A 3D microscope illustration of the COVID-19 coronavirus. The novel coronavirus was first identified in Wuhan, China and was declared a pandemic by the World Health Organization on March 11, 2020. (File photo)

A 3D microscope illustration of the COVID-19 coronavirus. The novel coronavirus was first identified in Wuhan, China and was declared a pandemic by the World Health Organization on March 11, 2020. (File photo)

Nechako Lakes MLA wants local doctors providing COVID-19 information

Misinformation, division and stressed health care system worry Rustad

As the COVID-19 pandemic continues to test the capacity of B.C. hospitals and overworked staff amid rising cases and low vaccination rates, Nechako Lakes MLA John Rustad wants to see information provided to his constituents from a credible source—local physicians.

Rustad said while the BC Government and Northern Health (NH) are doing their best, there is a flood of information coming out from social media, some of it accurate and some of it not.

“When you look across the province 96 per cent of doctors in B.C. are vaccinated. Why are they vaccinated? They have gotten vaccinated because they’re healthcare professionals, they’re trained in the field, they’ve looked at the evidence, they’ve weighed the issues and they have decided that being vaccinated is the best option and it’s the right option for them, and that’s the kind of information that they draw on for that conclusion that we need to get out to people.”

As of Wednesday, Sept. 22, NH estimated 76 per cent of people 12 and older across northern B.C. have received at least one dose and that 65 per cent are fully immunized with two doses.

Immunization coverage in some community health service areas for first dose remains below 60 per cent, including Vanderhoof Rural, Northern Boreal, Peace River North Rural and Peace River South Rural.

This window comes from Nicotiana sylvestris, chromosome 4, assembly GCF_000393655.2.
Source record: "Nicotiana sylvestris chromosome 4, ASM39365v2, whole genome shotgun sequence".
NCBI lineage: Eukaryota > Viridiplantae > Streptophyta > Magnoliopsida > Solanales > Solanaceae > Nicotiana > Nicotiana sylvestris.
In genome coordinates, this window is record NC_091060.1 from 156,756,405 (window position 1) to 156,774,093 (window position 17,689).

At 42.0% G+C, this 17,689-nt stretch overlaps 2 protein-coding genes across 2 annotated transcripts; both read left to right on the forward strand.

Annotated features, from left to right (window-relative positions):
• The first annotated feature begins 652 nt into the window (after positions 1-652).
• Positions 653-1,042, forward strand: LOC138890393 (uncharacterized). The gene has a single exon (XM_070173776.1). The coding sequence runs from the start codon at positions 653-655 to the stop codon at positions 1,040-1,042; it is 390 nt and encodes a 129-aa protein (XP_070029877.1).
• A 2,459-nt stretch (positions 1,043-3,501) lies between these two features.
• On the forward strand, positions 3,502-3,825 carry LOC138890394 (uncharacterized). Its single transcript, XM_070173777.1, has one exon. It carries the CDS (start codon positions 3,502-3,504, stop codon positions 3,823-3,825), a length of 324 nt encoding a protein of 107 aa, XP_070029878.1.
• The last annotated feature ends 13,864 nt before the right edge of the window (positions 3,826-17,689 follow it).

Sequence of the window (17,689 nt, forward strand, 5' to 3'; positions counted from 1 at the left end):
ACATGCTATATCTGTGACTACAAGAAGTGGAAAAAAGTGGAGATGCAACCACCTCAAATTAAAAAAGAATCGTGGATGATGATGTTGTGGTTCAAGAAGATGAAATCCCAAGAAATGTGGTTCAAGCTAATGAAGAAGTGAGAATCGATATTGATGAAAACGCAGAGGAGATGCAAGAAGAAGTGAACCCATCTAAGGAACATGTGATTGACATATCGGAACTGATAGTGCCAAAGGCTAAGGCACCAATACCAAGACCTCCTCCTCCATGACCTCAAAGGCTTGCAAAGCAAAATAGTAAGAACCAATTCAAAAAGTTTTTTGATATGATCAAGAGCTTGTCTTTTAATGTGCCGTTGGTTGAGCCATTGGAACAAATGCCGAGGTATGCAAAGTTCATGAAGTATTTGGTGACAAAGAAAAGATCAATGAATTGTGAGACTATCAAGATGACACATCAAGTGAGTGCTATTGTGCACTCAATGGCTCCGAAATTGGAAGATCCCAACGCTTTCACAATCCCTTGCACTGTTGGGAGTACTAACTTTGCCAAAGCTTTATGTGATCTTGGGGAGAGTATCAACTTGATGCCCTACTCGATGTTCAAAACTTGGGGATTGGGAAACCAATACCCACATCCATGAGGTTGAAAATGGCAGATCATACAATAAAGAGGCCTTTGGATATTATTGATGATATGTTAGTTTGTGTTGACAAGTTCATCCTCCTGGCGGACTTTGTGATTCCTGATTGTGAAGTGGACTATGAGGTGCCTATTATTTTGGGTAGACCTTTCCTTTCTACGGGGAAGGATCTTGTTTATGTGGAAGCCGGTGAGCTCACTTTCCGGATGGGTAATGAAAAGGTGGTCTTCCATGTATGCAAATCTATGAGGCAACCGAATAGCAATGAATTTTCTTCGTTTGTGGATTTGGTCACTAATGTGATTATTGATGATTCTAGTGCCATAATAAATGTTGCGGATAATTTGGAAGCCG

On Tuesday, Sept. 21, Health Minister Adrian Dix confirmed scheduled surgeries around the province continued to be postponed to deal with the influx of COVID-19 patients. Some of them were being transferred out of northern hospitals, he said.

Read More: B.C. transferring COVID-19 patients out of northern hospitals

Don Goalder recently expressed his frustration when his seriously injured spouse was moved from the Bulkley Valley District Hospital in Smithers to Kitmaat, where she has no family or support to make room for coronavirus patients.

“I think this is a very serious issue,” Rustad said.

“We’re at the moment, according to the information that Dix is providing, our hospitals are at capacity, and particularly for ICU patients, that’s a very serious issue should we have any other kinds of accidents or trauma or issues that people need to be diverted. So it’s creating a tremendous amount of stress on the health care system, on our health care workers and quite frankly, it’s creating a potential problem for all of us within our region.”

A COVID-19 outbreak was declared on the Primary Care Medical Unit at the University Hospital of Northern BC in Prince George on Sunday, Sept. 26, with nine patients and one staff member testing positive.

Rustad said hindsight is always 20/20, and looking back at the province’s restart plan last spring, everyone was hopeful their lives would be able to return to normal.

Read More: Small businesses face threats, backlash as vaccine passports take effect

This most recent wave has surprised many, however, Rustad questioned why contingency plans were not put in place.

“But besides that, now that we are into this, I think one of the other huge issues besides the overcapacity and issues within the health care system is eventually the mental health issue,” he said.

“We are seeing huge amounts of friction between people who are vaccinated and people who have chosen not to be vaccinated, and that friction is building…It’s creating huge tensions in our communities and it’s being taken out on health care workers, it’s being taken out on local officials. There’s the friction within families and communities; it’s an unhealthy situation beyond the real serious challenge we have with COVID.”

Speaking of the challenges faced by health care professionals who Rustad said do the best they can for everyone becomes emotional for him.

He said it breaks his heart to see doctors and nurses who have broken down in tears, devastated and worried they might not be able to provide the kind of health care they want.

“That’s just a terrible position for them to be in, and that’s why I say as a society, as people, we have a responsibility to each other to do what we can to be able to make sure that that system is there and available for us and that we don’t burn these people out,” Rustad added.

“They’re putting their heart and soul and time to helping all of us, and I hope we don’t get to the breaking point, and they give up. I hope we can as a society support them so that we don’t end up like that.”

In the Nechako Health region, vaccination rates for people over 18 is now at 79 percent for the first dose, and 61 percent for the second dose.

Read More: B.C. health authority issues alarm over nurse shortage in Fort St. John

(With files from Deb Meissner and Tom Fletcher)